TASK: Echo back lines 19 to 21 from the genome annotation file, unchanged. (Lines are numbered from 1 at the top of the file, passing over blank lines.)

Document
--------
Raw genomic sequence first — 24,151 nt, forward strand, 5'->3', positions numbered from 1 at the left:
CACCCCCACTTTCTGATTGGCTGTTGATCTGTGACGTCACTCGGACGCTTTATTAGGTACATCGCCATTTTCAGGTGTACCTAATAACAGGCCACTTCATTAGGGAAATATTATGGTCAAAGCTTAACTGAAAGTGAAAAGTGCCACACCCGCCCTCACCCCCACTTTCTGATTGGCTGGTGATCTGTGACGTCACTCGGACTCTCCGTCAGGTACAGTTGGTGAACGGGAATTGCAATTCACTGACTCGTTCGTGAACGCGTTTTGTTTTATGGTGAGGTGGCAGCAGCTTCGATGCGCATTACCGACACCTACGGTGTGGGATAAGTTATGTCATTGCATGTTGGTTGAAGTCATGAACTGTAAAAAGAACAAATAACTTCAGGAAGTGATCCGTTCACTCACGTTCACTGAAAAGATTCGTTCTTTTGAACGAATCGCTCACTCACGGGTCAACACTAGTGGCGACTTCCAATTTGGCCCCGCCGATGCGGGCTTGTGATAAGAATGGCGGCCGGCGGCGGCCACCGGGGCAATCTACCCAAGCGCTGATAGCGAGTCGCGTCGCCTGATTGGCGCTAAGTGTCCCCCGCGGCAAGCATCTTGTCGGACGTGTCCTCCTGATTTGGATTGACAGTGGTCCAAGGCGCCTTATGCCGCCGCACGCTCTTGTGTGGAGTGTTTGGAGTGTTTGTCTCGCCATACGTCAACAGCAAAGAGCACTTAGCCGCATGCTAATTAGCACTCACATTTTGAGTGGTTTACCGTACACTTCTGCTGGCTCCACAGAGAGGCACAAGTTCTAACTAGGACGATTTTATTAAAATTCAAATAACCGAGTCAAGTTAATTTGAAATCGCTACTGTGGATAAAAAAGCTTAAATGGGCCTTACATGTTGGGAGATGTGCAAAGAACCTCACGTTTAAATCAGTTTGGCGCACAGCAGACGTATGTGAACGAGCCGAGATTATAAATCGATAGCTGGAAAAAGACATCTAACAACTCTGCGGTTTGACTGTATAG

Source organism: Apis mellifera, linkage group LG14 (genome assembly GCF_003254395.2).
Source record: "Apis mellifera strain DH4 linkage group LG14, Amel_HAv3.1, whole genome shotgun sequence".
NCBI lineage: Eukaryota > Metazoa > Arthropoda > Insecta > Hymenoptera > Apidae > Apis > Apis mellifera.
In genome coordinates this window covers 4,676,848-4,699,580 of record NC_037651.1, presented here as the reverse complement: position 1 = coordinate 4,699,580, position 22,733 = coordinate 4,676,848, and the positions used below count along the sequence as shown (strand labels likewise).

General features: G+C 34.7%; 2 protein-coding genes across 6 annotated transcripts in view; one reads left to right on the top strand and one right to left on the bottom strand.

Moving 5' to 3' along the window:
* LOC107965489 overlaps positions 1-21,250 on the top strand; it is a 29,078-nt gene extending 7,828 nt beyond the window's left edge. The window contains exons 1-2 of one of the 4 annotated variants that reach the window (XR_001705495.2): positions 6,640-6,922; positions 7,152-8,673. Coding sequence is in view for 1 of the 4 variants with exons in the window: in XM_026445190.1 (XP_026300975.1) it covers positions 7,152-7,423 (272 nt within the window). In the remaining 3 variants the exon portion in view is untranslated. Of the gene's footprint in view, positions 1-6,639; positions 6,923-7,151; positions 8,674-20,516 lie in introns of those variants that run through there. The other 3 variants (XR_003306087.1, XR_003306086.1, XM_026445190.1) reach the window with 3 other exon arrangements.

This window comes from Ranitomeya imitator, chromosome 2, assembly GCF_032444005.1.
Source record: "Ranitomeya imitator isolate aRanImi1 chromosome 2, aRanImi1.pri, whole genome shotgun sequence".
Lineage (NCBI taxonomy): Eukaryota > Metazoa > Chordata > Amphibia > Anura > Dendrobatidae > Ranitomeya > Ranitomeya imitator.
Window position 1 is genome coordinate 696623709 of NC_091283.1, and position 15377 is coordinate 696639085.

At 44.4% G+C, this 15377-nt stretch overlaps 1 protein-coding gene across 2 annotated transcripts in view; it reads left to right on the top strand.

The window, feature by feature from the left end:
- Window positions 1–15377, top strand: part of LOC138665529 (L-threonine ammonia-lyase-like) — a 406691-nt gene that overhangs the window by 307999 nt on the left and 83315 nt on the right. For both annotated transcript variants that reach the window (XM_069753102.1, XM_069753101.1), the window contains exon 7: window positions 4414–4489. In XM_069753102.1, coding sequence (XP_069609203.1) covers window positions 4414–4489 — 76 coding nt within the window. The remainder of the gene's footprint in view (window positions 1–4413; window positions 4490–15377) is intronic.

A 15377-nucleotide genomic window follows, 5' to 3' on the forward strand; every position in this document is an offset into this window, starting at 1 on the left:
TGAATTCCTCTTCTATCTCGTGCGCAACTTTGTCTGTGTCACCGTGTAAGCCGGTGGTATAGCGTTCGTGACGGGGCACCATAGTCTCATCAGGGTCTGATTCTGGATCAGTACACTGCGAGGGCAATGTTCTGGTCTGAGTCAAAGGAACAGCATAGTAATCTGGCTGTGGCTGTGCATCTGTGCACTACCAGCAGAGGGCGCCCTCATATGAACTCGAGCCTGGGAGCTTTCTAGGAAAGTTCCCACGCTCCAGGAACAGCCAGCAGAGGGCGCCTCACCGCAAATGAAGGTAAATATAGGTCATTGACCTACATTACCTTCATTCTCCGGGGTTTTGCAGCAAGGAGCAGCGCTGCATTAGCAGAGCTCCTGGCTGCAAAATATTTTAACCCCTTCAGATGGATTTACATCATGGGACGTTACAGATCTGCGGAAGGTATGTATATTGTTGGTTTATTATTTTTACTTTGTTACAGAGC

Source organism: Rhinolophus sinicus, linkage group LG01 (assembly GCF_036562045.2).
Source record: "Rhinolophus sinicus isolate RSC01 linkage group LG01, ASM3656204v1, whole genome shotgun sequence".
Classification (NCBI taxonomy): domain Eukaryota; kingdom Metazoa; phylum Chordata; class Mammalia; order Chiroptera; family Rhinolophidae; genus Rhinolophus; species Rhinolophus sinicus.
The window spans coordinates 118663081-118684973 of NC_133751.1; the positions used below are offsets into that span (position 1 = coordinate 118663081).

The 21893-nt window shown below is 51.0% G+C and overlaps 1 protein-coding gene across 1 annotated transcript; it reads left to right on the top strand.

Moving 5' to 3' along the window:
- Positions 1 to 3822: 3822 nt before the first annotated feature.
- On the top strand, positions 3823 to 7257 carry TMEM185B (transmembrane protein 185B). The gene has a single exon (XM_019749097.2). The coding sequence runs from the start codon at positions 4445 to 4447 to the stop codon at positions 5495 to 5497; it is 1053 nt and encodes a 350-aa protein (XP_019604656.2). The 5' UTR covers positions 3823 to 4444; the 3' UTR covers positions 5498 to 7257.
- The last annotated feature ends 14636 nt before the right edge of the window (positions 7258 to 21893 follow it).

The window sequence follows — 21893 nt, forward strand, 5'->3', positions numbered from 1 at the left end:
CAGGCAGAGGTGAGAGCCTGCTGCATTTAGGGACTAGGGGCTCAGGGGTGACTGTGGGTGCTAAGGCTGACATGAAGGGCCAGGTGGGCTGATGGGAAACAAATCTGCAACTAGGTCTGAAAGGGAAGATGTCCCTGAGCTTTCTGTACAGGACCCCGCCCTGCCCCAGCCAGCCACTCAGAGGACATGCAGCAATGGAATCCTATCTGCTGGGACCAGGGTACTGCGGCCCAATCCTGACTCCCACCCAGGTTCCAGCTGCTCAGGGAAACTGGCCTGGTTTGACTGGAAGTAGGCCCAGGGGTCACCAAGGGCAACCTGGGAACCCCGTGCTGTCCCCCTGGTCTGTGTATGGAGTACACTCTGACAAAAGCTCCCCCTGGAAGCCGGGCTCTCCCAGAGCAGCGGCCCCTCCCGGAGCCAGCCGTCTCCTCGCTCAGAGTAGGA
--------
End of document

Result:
Source organism: Rhinolophus sinicus, linkage group LG01 (assembly GCF_036562045.2).
Source record: "Rhinolophus sinicus isolate RSC01 linkage group LG01, ASM3656204v1, whole genome shotgun sequence".
Classification (NCBI taxonomy): domain Eukaryota; kingdom Metazoa; phylum Chordata; class Mammalia; order Chiroptera; family Rhinolophidae; genus Rhinolophus; species Rhinolophus sinicus.